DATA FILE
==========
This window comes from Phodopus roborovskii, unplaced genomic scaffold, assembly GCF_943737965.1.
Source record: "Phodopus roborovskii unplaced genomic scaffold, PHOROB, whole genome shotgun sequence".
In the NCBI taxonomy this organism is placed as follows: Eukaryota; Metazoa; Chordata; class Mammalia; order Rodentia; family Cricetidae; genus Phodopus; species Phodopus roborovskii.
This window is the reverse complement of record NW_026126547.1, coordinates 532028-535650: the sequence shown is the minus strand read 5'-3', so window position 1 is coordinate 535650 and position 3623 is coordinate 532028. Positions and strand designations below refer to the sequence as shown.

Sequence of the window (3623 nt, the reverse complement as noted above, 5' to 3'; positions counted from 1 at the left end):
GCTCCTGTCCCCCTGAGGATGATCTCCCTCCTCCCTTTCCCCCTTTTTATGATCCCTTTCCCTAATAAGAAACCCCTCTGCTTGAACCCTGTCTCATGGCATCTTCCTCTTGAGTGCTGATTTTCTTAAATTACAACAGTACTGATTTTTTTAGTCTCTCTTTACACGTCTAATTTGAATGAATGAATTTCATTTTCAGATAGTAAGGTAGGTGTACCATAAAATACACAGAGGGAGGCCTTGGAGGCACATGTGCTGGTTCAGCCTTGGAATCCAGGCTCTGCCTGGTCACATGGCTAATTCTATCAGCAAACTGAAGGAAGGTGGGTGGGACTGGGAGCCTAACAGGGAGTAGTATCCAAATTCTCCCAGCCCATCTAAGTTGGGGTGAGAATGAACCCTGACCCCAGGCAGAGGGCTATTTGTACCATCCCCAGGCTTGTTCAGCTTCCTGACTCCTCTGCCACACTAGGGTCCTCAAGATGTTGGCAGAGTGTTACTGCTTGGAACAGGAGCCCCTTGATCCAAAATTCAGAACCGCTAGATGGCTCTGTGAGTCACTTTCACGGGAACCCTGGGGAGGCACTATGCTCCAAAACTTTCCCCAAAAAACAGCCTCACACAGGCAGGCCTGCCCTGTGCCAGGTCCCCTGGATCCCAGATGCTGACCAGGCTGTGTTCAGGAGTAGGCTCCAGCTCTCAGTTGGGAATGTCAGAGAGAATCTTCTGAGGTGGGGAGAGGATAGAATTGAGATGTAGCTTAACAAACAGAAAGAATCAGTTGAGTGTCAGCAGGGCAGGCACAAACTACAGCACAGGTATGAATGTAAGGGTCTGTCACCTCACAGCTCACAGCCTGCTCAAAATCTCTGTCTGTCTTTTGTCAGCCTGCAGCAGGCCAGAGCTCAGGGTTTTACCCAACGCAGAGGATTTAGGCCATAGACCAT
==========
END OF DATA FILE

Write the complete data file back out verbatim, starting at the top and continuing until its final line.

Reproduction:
This window comes from Phodopus roborovskii, unplaced genomic scaffold, assembly GCF_943737965.1.
Source record: "Phodopus roborovskii unplaced genomic scaffold, PHOROB, whole genome shotgun sequence".
In the NCBI taxonomy this organism is placed as follows: Eukaryota; Metazoa; Chordata; class Mammalia; order Rodentia; family Cricetidae; genus Phodopus; species Phodopus roborovskii.
This window is the reverse complement of record NW_026126547.1, coordinates 532028-535650: the sequence shown is the minus strand read 5'-3', so window position 1 is coordinate 535650 and position 3623 is coordinate 532028. Positions and strand designations below refer to the sequence as shown.

Sequence of the window (3623 nt, the reverse complement as noted above, 5' to 3'; positions counted from 1 at the left end):
GCTCCTGTCCCCCTGAGGATGATCTCCCTCCTCCCTTTCCCCCTTTTTATGATCCCTTTCCCTAATAAGAAACCCCTCTGCTTGAACCCTGTCTCATGGCATCTTCCTCTTGAGTGCTGATTTTCTTAAATTACAACAGTACTGATTTTTTTAGTCTCTCTTTACACGTCTAATTTGAATGAATGAATTTCATTTTCAGATAGTAAGGTAGGTGTACCATAAAATACACAGAGGGAGGCCTTGGAGGCACATGTGCTGGTTCAGCCTTGGAATCCAGGCTCTGCCTGGTCACATGGCTAATTCTATCAGCAAACTGAAGGAAGGTGGGTGGGACTGGGAGCCTAACAGGGAGTAGTATCCAAATTCTCCCAGCCCATCTAAGTTGGGGTGAGAATGAACCCTGACCCCAGGCAGAGGGCTATTTGTACCATCCCCAGGCTTGTTCAGCTTCCTGACTCCTCTGCCACACTAGGGTCCTCAAGATGTTGGCAGAGTGTTACTGCTTGGAACAGGAGCCCCTTGATCCAAAATTCAGAACCGCTAGATGGCTCTGTGAGTCACTTTCACGGGAACCCTGGGGAGGCACTATGCTCCAAAACTTTCCCCAAAAAACAGCCTCACACAGGCAGGCCTGCCCTGTGCCAGGTCCCCTGGATCCCAGATGCTGACCAGGCTGTGTTCAGGAGTAGGCTCCAGCTCTCAGTTGGGAATGTCAGAGAGAATCTTCTGAGGTGGGGAGAGGATAGAATTGAGATGTAGCTTAACAAACAGAAAGAATCAGTTGAGTGTCAGCAGGGCAGGCACAAACTACAGCACAGGTATGAATGTAAGGGTCTGTCACCTCACAGCTCACAGCCTGCTCAAAATCTCTGTCTGTCTTTTGTCAGCCTGCAGCAGGCCAGAGCTCAGGGTTTTACCCAACGCAGAGGATTTAGGCCATAGACCAT